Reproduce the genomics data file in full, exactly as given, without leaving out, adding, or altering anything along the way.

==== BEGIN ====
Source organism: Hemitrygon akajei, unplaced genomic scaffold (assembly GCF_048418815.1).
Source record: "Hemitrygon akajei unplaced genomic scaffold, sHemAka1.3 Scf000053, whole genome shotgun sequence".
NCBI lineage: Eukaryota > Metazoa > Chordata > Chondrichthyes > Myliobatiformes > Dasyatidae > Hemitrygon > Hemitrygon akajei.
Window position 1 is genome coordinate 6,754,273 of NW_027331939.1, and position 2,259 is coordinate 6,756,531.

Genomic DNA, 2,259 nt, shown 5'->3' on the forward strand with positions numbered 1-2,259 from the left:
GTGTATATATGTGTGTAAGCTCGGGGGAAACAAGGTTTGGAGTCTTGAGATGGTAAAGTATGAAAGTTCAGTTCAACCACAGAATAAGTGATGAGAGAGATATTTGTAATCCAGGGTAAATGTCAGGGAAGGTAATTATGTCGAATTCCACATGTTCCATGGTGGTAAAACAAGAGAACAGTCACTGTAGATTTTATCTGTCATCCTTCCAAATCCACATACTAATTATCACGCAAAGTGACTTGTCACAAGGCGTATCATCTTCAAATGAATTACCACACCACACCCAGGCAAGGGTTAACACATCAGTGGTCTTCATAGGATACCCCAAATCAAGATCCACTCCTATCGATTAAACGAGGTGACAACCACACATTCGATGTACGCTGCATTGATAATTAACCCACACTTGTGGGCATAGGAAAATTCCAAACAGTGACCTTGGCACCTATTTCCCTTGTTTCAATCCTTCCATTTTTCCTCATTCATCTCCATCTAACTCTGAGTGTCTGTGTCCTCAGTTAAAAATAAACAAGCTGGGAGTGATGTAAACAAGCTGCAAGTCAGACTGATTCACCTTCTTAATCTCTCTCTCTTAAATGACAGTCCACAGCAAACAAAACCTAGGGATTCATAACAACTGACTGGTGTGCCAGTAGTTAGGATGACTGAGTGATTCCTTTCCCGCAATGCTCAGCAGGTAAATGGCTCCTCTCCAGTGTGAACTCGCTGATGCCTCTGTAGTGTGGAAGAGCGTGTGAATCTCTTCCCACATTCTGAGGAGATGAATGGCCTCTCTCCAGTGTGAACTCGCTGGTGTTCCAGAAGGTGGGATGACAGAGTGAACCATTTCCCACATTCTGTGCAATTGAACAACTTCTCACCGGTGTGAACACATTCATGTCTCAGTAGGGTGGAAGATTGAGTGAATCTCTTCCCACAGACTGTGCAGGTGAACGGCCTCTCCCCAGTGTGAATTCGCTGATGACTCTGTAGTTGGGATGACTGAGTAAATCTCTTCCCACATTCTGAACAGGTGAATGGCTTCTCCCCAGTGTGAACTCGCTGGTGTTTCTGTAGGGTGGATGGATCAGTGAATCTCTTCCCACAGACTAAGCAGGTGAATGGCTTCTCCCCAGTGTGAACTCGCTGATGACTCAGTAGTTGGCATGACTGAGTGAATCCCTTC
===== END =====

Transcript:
Source organism: Hemitrygon akajei, unplaced genomic scaffold (assembly GCF_048418815.1).
Source record: "Hemitrygon akajei unplaced genomic scaffold, sHemAka1.3 Scf000053, whole genome shotgun sequence".
NCBI lineage: Eukaryota > Metazoa > Chordata > Chondrichthyes > Myliobatiformes > Dasyatidae > Hemitrygon > Hemitrygon akajei.
Window position 1 is genome coordinate 6,754,273 of NW_027331939.1, and position 2,259 is coordinate 6,756,531.

Genomic DNA, 2,259 nt, shown 5'->3' on the forward strand with positions numbered 1-2,259 from the left:
GTGTATATATGTGTGTAAGCTCGGGGGAAACAAGGTTTGGAGTCTTGAGATGGTAAAGTATGAAAGTTCAGTTCAACCACAGAATAAGTGATGAGAGAGATATTTGTAATCCAGGGTAAATGTCAGGGAAGGTAATTATGTCGAATTCCACATGTTCCATGGTGGTAAAACAAGAGAACAGTCACTGTAGATTTTATCTGTCATCCTTCCAAATCCACATACTAATTATCACGCAAAGTGACTTGTCACAAGGCGTATCATCTTCAAATGAATTACCACACCACACCCAGGCAAGGGTTAACACATCAGTGGTCTTCATAGGATACCCCAAATCAAGATCCACTCCTATCGATTAAACGAGGTGACAACCACACATTCGATGTACGCTGCATTGATAATTAACCCACACTTGTGGGCATAGGAAAATTCCAAACAGTGACCTTGGCACCTATTTCCCTTGTTTCAATCCTTCCATTTTTCCTCATTCATCTCCATCTAACTCTGAGTGTCTGTGTCCTCAGTTAAAAATAAACAAGCTGGGAGTGATGTAAACAAGCTGCAAGTCAGACTGATTCACCTTCTTAATCTCTCTCTCTTAAATGACAGTCCACAGCAAACAAAACCTAGGGATTCATAACAACTGACTGGTGTGCCAGTAGTTAGGATGACTGAGTGATTCCTTTCCCGCAATGCTCAGCAGGTAAATGGCTCCTCTCCAGTGTGAACTCGCTGATGCCTCTGTAGTGTGGAAGAGCGTGTGAATCTCTTCCCACATTCTGAGGAGATGAATGGCCTCTCTCCAGTGTGAACTCGCTGGTGTTCCAGAAGGTGGGATGACAGAGTGAACCATTTCCCACATTCTGTGCAATTGAACAACTTCTCACCGGTGTGAACACATTCATGTCTCAGTAGGGTGGAAGATTGAGTGAATCTCTTCCCACAGACTGTGCAGGTGAACGGCCTCTCCCCAGTGTGAATTCGCTGATGACTCTGTAGTTGGGATGACTGAGTAAATCTCTTCCCACATTCTGAACAGGTGAATGGCTTCTCCCCAGTGTGAACTCGCTGGTGTTTCTGTAGGGTGGATGGATCAGTGAATCTCTTCCCACAGACTAAGCAGGTGAATGGCTTCTCCCCAGTGTGAACTCGCTGATGACTCAGTAGTTGGCATGACTGAGTGAATCCCTTC